Energy Subsidy Reform 
A course on energy subsidies, their costs, and the design of a successful reform based on country case studies.
About this Course
Energy subsidies are an issue in practically every country in the world. Pre-tax subsidies, which arise when energy consumers pay less than the supply cost of energy, are high in many emerging and developing economies, and have risen in recent years. Although pre-tax subsidies are not a large enough problem in advanced economies to cause fiscal difficulties, these countries have tax subsidies, where the taxes imposed on energy are not high enough to account for all of the adverse effects of excessive energy consumption, including on the environment. The issue of energy subsidy reform is not new. Despite widespread recognition of their adverse consequences, energy subsidies have proven difficult to reform.
This course builds on an extensive cross-country analysis, which is reported in the recently published IMF book on “Energy Subsidy Reform: Lessons and Implications,” to make recommendations on how to best implement reforms aimed at reducing state subsidies on energy.
In the first part of the course, economists from the IMF will introduce the definition and measurement of subsidies, and then describe the economic, social, and environmental implications of subsidies. The second part of the course has two principal purposes: first, to review what works best in energy subsidy reform, in light of country experiences globally; and second, to illustrate successes and failures in particular country contexts by summarizing some case studies.
Whether you are a civil servant working on economic issues for your country or simply interested in better understanding issues related to energy subsidies, this course will provide hands-on training on the design of successful reforms of energy subsidies.
You are welcome to join us in this exciting two-week course!
Energy Subsidy Reform is offered by the IMF with financial support from the Government of Belgium.
WAYS TO TAKE THIS EDX COURSE:
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Nooman Rebei is an Economist at the IMF’s Institute for Capacity Development. He has a Ph.D. in economics from University of Quebec at Montreal, specializing in macroeconomics and monetary and fiscal policies. Before joining the IMF, he was a Principal Economist in the Central Banks of Canada and Spain. He also worked at the African Development Bank as a research economist. Nooman is a national of Tunisia.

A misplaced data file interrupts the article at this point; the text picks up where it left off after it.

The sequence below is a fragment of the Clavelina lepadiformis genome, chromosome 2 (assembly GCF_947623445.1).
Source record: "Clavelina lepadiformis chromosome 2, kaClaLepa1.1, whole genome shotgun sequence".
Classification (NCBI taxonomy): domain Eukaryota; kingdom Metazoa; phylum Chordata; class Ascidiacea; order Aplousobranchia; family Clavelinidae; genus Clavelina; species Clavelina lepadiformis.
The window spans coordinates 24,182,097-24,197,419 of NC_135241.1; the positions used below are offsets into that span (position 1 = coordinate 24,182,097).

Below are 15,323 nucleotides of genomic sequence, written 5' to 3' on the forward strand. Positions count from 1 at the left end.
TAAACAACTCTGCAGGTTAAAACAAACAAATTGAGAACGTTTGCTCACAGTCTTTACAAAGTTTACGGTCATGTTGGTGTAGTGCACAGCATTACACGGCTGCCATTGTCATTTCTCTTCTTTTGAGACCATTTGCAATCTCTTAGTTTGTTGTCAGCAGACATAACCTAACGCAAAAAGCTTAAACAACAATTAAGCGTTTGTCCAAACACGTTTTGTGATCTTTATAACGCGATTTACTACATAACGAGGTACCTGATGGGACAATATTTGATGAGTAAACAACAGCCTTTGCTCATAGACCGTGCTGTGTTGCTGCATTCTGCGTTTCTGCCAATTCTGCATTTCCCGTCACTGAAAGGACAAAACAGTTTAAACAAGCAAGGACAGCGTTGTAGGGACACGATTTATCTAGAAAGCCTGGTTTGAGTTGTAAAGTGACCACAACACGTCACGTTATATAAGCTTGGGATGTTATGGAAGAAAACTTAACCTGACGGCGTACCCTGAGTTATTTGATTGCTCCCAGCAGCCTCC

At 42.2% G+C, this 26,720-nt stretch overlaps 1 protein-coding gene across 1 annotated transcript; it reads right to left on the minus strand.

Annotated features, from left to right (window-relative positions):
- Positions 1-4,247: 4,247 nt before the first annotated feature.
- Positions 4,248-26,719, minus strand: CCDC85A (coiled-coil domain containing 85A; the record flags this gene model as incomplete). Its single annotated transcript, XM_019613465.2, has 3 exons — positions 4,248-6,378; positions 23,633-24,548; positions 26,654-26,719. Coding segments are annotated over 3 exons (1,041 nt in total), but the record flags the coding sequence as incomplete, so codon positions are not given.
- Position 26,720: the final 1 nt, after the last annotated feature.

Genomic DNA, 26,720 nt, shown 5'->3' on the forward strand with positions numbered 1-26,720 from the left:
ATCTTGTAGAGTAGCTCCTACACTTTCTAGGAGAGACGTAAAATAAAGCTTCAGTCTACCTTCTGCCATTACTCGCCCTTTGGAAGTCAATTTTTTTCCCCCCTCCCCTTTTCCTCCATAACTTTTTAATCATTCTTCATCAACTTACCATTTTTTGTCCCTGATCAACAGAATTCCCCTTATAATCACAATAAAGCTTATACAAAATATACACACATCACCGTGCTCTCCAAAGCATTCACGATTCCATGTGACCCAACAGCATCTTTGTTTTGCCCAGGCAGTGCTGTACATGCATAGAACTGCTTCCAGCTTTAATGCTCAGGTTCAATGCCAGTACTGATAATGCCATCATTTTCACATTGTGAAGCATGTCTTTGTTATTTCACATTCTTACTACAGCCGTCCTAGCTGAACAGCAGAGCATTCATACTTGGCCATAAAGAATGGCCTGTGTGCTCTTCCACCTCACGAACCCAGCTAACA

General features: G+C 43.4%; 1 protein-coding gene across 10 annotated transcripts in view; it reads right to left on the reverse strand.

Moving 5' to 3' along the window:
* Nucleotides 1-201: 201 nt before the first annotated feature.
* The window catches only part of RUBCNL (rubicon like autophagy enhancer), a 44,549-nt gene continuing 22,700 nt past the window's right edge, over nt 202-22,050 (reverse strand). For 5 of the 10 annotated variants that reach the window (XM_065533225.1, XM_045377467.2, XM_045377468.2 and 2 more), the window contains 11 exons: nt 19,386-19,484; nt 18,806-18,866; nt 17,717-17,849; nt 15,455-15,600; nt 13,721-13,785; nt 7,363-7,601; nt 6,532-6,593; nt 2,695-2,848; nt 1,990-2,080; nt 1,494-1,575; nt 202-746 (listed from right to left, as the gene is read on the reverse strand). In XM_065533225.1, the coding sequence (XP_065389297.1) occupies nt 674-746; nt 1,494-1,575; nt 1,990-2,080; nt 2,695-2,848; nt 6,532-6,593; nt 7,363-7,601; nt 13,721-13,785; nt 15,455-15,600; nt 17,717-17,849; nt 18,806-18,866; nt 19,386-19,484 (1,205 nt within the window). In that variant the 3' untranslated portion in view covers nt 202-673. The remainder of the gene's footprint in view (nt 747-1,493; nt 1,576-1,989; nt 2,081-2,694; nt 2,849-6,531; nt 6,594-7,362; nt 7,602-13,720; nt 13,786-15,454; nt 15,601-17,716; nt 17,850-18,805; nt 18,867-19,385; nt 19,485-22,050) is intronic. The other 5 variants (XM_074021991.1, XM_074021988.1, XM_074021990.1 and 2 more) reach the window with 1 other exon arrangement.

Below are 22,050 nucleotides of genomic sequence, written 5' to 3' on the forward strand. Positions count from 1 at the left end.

Samah Mazraani is an Economist at the IMF’s Fiscal Affairs Department. She obtained a B.S. in Mathematics and recently a Ph.D. in Economics from University of Pittsburgh, specializing in empirical macroeconomics and fiscal policy. At the IMF, Samah has worked in the Middle East and Central Asia Department, as well as the Fiscal Affairs Department focusing on different expenditure policy issues, such as subsidy reform, public investment, and public-private partnerships. Samah is a national of Lebanon.
Luc Moers is a Senior Economist in the IMF’s Middle East and Central Asia Department. He has mainly worked on low-income countries and policies, among which a field stint as the IMF’s Resident Representative in Tajikistan. Before joining the IMF, he was an Economist at the central bank of The Netherlands, and a Researcher at the Tinbergen Institute. He has also worked as a Consultant in the World Bank’s Development Economics Research Group, and held positions as a Visiting Scholar at the University of Guelph, and as a Senior Research Fellow at the University of Central Asia. He has a Ph.D. in economics from the University of Amsterdam, specializing in transition and development macroeconomics. Luc is a national of the Netherlands.
Masahiro Nozaki is a Senior Economist at the IMF’s Fiscal Affairs Department. He has a Ph.D. in economics from Brown University. At the IMF, Masahiro has worked in the Asia and Pacific Department and the Western Hemisphere Department. Masahiro is a national of Japan.
Kangni Roland Kpodar
Kangni Roland Kpodar, currently Senior Economist in the IMF’s Fiscal Affairs Department, joined the IMF in 2006. He graduated with a Ph.D. in economics from the CERDI in Clermont-Ferrand (France) and has worked on a number of developing and emerging economies. He has published extensively on financial development, poverty reduction, and fiscal issues. Kangni is a national of Togo.
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